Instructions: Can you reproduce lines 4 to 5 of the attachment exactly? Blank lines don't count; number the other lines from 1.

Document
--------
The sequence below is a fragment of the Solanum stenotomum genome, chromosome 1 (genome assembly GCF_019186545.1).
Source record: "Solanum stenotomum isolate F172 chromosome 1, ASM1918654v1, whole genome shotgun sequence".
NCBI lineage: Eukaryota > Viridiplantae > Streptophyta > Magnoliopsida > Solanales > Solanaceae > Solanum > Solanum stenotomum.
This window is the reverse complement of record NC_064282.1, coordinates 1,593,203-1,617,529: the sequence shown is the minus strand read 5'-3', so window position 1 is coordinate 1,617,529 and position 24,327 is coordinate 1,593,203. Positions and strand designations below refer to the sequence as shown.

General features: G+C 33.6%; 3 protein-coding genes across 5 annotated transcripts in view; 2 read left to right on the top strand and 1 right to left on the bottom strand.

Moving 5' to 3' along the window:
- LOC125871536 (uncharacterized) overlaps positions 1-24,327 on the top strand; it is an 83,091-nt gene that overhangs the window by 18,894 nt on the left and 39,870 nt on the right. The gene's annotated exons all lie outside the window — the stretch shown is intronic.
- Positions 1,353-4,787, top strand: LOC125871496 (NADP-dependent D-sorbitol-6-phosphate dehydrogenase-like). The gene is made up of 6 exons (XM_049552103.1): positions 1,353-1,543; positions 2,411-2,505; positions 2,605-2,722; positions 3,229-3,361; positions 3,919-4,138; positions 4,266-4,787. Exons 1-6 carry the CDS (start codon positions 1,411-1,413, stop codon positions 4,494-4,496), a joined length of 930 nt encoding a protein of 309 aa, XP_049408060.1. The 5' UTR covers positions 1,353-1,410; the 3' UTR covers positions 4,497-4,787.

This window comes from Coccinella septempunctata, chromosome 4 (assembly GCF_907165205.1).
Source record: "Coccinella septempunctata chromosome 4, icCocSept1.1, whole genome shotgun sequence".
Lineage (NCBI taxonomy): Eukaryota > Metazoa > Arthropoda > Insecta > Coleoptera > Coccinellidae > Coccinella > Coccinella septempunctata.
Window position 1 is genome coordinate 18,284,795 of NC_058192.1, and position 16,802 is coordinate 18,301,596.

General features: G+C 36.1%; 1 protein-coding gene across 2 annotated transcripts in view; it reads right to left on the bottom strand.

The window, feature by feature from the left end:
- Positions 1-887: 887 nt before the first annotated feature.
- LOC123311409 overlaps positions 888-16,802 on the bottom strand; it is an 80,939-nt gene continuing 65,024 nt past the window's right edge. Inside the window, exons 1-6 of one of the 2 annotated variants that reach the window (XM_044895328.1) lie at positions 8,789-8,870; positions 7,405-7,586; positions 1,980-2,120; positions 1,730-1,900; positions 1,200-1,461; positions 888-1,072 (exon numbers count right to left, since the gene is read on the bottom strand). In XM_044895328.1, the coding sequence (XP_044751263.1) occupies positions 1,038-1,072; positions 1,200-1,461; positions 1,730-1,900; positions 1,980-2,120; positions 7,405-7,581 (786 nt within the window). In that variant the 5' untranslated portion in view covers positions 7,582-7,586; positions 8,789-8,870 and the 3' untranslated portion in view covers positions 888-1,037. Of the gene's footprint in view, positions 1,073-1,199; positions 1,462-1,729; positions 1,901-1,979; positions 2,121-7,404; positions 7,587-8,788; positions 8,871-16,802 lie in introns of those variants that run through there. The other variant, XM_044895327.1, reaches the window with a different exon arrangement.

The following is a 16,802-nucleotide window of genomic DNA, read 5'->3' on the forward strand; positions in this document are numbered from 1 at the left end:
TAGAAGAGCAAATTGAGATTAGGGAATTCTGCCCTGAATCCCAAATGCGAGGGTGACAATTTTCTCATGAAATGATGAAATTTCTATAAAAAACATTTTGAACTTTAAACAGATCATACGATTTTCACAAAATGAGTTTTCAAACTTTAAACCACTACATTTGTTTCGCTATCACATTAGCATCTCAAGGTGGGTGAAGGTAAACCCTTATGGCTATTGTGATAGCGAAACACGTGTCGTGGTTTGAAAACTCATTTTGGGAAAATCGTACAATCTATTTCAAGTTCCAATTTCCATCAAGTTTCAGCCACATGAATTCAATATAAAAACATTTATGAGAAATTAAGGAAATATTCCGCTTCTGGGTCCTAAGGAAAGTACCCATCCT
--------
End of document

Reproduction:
This window is the reverse complement of record NC_064282.1, coordinates 1,593,203-1,617,529: the sequence shown is the minus strand read 5'-3', so window position 1 is coordinate 1,617,529 and position 24,327 is coordinate 1,593,203. Positions and strand designations below refer to the sequence as shown.

General features: G+C 33.6%; 3 protein-coding genes across 5 annotated transcripts in view; 2 read left to right on the top strand and 1 right to left on the bottom strand.